It was late afternoon past six when one of the world’s greatest ever sportsmen came out for what he did not know would be his final innings. Such was the respect he was held in that the crowd applauded as he came down to the crease and the opposing team captain led his players in giving three cheers.The opposing team captain was the captain of England. The man he was saluting played for Australia who in this sport were the nemesis, the archrival, the one to beat. To put this in perspective this would be like the Minnesota Vikings cheering for Aaron Rodgers, Real Madrid for Messi or Roy Keane’s Man Utd for Patrick Viera’s Arsenal. What is more this event happened in the last game of a series where England had not just lost but had been crushed. The Australian team they faced were known as ‘The Invincibles’. They hadn’t lost a game on their months long tour and they had broken records doing so.What is more and I want to stress this the three cheers wasn’t like the losing team at a cup final applauding the other after the game or forming a guard of honour for the new champions. This event was something that was truly meant (if you don’t believe me go onto youtube and watch it and compare it to Gary Neville’s guard of honour for Chelsea). Who was this sportsman who evoked such displays? It was of course Sir Donald Bradman ‘The Don’.
Why am I talking about Don Bradman’s final innings at the Oval you ask? I hark back to this moment as today in Mumbai India perhaps the only player who can even plausibly be mentioned in the same breath as Bradman, Sachin Tendulkar is playing in his 200 and final test match. At stumps he was 38 not out. This means he has already done quite a bit better than Bradman did in his final innings when he was infamously dismissed for a second ball duck.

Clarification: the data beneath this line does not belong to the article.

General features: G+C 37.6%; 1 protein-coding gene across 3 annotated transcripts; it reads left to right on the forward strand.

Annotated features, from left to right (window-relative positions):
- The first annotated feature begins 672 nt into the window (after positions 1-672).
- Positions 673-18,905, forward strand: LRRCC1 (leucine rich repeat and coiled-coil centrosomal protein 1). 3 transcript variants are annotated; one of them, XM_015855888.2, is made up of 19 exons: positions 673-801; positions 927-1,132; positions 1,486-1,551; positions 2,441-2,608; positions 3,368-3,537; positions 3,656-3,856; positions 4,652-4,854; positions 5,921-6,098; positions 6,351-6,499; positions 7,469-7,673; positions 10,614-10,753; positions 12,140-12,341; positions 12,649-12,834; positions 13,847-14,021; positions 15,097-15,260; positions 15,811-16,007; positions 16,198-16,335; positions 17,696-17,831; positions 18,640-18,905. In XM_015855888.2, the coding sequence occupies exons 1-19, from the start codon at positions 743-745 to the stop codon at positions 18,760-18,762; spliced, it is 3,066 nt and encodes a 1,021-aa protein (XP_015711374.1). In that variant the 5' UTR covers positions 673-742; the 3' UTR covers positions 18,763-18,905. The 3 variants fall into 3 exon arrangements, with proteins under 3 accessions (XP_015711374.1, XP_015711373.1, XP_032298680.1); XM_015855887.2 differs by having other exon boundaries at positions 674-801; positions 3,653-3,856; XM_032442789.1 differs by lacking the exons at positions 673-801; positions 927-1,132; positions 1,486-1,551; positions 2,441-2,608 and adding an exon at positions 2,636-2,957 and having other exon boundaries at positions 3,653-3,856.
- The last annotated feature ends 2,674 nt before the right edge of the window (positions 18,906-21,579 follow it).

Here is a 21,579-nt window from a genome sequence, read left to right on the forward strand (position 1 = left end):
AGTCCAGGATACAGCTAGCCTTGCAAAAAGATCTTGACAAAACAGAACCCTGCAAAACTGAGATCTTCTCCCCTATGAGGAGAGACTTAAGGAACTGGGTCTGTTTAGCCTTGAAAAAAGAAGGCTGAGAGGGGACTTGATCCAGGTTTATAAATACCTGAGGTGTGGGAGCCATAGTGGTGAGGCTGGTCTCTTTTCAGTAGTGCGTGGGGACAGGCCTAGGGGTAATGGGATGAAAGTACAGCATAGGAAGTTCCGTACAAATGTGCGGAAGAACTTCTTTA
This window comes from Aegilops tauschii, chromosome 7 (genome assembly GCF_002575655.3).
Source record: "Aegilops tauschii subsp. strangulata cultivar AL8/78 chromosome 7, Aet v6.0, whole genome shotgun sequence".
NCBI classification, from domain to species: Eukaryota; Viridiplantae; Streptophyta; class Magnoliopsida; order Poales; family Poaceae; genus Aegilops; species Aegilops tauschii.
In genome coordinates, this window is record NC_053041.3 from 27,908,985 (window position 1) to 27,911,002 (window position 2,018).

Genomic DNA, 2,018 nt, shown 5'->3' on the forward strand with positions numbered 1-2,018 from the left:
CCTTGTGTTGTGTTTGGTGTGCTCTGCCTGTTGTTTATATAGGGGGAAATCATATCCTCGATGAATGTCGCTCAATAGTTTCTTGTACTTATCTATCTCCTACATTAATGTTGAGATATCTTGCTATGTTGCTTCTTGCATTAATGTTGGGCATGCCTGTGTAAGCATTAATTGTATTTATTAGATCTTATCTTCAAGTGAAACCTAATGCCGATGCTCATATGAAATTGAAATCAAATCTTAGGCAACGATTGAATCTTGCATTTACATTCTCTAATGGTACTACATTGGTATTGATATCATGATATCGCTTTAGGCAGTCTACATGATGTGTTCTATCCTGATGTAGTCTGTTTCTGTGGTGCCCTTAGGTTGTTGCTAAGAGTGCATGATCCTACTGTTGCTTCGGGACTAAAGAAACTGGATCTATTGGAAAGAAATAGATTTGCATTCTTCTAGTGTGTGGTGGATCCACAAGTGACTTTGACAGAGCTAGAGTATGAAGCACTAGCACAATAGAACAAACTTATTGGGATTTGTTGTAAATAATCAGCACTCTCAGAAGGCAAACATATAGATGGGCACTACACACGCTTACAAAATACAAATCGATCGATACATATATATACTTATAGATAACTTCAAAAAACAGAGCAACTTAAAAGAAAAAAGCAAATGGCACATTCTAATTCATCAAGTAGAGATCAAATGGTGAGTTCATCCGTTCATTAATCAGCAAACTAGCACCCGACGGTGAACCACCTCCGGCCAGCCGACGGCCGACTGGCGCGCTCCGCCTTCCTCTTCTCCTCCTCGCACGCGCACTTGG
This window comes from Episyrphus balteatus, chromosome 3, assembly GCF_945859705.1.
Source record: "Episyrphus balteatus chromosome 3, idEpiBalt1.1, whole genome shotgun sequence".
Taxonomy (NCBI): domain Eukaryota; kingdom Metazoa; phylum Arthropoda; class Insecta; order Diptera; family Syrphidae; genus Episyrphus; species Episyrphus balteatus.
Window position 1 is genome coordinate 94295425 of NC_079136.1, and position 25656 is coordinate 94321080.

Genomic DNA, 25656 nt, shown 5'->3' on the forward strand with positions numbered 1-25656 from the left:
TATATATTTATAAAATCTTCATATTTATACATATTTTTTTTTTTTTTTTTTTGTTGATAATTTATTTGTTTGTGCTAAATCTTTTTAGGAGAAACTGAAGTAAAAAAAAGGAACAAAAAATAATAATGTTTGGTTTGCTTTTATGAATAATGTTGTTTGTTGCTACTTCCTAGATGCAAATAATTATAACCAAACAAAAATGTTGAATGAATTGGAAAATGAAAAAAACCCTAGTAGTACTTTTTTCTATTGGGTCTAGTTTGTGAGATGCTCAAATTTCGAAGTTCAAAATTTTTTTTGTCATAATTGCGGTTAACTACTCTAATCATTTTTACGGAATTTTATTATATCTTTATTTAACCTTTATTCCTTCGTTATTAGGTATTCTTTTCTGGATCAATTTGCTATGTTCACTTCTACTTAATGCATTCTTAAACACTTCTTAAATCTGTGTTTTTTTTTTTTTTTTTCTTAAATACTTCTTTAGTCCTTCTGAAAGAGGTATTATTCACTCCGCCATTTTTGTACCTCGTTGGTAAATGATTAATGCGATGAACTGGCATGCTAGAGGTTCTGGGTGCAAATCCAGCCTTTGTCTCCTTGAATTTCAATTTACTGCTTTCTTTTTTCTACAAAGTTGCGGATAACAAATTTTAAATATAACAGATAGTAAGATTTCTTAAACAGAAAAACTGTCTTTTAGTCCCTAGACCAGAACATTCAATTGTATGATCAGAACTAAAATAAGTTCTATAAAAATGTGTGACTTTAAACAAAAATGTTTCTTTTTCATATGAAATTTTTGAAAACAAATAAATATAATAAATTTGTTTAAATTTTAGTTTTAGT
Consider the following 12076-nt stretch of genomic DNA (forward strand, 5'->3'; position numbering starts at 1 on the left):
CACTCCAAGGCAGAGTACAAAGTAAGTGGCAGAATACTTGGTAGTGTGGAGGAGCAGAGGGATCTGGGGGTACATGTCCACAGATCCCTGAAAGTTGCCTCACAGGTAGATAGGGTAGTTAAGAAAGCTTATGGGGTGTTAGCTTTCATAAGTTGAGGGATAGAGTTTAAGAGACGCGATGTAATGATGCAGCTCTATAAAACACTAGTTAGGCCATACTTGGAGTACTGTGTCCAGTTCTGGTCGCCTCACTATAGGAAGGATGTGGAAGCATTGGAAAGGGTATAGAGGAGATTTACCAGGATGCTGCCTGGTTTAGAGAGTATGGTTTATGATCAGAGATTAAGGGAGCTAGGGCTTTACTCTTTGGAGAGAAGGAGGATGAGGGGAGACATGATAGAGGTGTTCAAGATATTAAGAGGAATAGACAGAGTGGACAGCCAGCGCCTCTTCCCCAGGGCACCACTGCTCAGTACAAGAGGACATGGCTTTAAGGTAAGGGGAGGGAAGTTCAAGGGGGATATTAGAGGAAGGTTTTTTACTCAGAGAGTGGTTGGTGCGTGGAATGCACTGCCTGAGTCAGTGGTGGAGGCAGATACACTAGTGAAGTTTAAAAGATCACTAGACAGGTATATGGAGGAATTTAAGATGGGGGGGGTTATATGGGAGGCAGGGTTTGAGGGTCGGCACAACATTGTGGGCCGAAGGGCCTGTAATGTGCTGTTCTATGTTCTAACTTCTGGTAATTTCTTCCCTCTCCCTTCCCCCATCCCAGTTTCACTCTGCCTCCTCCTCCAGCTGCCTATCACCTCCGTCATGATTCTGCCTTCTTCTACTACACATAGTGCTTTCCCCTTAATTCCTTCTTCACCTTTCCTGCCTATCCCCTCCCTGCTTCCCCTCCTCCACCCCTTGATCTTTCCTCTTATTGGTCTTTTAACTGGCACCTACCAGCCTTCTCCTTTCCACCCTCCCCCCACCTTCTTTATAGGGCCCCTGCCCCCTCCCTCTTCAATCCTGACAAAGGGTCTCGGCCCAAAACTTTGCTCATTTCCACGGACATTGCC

Now you might be thinking that I’m going to write about which I think is better the ‘Little Master’ or ‘The Don’ don’t worry I’m not. I’m not qualified to and frankly I’d sooner poke a dragon in the eye than try to do so on the internet. What I am going to say though is how a comparison between the two events shows how society has changed more specifically the way we deal with sports has changed. When Bradman walked out to bat at the Oval he needed just 4 runs to finish his test career with an average of 100. I would say imagine this if it happened today. But you don’t really have to. Just look back a year or two and see the endless pages spoken and written about Tendulkar’s ultimately complete arbitrary 100/100s statistics. You can see exactly what would have happened. If Bradman had been coming out to bat today the magical 100 average is all anyone would be writing about in the build up for weeks. When he came out to bat the time between balls and the walk to the crease would be filled with reminders (I can almost hear Jonathan Agnew’s voice now). Instead when Bradman came out to bat no one knew about the statistic. Not even Bradman himself. The BBC commentary doesn’t mention averages. No one in the crowd is holding up banners.
I’m mentioning this not to criticise but to highlight at important point. The greatness of Bradman never lay in his average (although it obviously suggested you wouldn’t want to play against him). The greatness of Bradman lay in his play. The timing of the ball. The cut stroke. The off-drive. Watching him dismantle an attack by scoring a century on the morning of a match and 308 by the close of play. Likewise Tendulkar’s greatest isn’t in his statistics. Its in the wall of noise as he goes out to bat. The utter silence when he is dismissed. His greatness is in the masterful drive past the bowler he played today at the age of 40. I bring this up because more than ever in modern day sport the statistic seems to be king. Such and such has only scored one goal outside of London (Giroud). Or this team has only won such a percentage of late kickoff games (Arsenal). Stats like these are all too often substituted for real analysis in a way that taints the spectacle just a little .
Here’s hoping Tendulkar writes a victorious ending for himself tomorrow.